I found a red men’s jacket in there and hastily bought it for £15. In the gloom of the shop, it had looked okay if a little big. As soon as I tried it on in a proper changing room, I realised that it wouldn’t do. I looked like a little kid in their dad’s suit. When I bought the second jacket, I donated the first one at the same time. No sense bringing it home to take up space when I have absolutely no use for it. I hope that Shelter will be able to make some money back from it at least.
Overall it felt really serendipitous that I was able to get everything I needed within only a couple of hours. Normally my cardinal rule of secondhand shopping is not to go looking for something specific. But this time, it worked for me. As my friend Cayleigh pointed out, perhaps even the men’s red jacket was part of the magic of that day of shopping. There may be some reason that it needed to find its way to the Shelter store in Chiswick.
In the end I paid £49.50 (not including the stupid second jacket) for my costume, which I know is far from cheap. The silk shirt I know will go into my normal wardrobe. And, in fact, I felt really fabulous in the red suit. I wonder if there’s a viable market for renting a single costume only suitable for a size 10 woman. Actually, two costumes since I still have my Wonder Woman dress from last year. I feel grateful that I am fortunate enough to be able to pay a premium to live according to my principles.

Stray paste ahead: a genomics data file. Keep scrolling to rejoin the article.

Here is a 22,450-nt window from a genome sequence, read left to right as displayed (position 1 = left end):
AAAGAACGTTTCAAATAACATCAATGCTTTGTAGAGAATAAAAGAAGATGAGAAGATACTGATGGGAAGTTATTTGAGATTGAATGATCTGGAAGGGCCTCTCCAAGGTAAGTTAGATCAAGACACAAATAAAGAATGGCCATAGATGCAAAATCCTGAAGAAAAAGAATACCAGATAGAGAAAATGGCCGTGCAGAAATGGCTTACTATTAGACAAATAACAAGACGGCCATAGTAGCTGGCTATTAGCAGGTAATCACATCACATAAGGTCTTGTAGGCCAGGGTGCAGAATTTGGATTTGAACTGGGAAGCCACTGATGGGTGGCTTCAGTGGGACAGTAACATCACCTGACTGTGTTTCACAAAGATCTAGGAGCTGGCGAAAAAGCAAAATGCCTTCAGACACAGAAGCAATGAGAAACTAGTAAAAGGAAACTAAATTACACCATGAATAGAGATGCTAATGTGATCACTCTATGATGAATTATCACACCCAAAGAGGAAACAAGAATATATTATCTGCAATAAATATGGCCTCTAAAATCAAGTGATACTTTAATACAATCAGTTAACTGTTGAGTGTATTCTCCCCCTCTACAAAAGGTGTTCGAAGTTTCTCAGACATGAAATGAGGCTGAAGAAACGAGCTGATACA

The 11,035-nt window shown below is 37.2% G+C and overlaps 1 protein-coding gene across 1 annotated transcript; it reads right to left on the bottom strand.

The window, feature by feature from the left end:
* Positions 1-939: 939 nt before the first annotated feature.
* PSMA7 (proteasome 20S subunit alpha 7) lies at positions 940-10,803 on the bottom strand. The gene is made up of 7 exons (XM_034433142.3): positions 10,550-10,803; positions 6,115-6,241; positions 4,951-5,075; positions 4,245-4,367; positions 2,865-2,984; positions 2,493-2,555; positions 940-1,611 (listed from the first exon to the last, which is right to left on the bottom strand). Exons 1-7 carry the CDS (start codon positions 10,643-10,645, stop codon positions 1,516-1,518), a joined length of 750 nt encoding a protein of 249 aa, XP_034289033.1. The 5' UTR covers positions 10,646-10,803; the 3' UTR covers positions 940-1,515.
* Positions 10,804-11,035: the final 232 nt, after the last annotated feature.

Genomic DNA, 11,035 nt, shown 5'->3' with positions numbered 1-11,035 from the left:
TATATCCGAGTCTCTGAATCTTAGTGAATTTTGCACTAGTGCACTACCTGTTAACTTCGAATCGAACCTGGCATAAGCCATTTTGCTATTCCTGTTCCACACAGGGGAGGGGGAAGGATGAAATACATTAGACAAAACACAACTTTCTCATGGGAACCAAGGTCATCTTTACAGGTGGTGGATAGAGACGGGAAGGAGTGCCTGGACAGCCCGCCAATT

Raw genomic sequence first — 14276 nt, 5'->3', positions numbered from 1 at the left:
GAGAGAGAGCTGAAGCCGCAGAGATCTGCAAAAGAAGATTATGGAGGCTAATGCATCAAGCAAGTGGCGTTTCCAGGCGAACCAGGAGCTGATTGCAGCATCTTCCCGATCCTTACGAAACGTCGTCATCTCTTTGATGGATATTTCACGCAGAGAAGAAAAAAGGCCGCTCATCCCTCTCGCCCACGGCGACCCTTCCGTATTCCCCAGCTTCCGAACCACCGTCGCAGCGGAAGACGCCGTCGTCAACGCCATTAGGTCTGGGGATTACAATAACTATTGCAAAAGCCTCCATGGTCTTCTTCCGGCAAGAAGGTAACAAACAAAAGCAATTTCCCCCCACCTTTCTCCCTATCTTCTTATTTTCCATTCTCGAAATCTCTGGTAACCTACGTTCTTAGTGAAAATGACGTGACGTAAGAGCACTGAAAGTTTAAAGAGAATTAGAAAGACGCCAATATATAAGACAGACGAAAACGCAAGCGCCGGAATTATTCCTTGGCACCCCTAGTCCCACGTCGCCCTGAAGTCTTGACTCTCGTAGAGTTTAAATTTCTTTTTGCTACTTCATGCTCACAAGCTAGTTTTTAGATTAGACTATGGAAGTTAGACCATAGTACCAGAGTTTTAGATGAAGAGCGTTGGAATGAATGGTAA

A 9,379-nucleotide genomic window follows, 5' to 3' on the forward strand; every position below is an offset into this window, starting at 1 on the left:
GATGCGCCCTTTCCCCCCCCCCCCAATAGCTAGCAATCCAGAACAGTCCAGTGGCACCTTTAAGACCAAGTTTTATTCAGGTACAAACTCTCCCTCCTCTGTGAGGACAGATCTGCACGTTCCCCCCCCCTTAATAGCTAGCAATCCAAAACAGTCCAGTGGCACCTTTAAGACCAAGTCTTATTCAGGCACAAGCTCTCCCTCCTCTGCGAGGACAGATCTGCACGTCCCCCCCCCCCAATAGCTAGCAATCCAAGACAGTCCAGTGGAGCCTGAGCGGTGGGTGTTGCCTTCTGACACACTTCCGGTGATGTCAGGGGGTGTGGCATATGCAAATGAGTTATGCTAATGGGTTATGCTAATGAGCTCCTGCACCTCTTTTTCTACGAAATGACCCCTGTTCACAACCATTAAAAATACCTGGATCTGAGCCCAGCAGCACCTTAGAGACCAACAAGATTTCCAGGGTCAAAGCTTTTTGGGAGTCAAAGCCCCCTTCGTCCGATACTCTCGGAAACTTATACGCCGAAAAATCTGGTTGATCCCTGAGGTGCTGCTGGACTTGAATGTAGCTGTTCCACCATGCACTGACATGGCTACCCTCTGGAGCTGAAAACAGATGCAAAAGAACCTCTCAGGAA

The one thing I bought new was the hair wax for £11. I had to use around 1/3 of the pot to get decent colour on my hair. I quite liked the definition that it gave my curls, though it did make my hair quite hard.
Yes I did go out for dinner dressed as the Joker. And yes my two companions were wearing normal clothes.
It was so much fun to dress up in a completely different way to normal. I’ve never worn a trouser-suit before and actually I was living for it. In fact, I don’t think I’ve worn a suit as an adult full stop. I will 100% be looking for any excuse to wear my red suit again. The biggest surprise was probably how hot I was! I suddenly have a new respect for men in three-piece suits on the tube.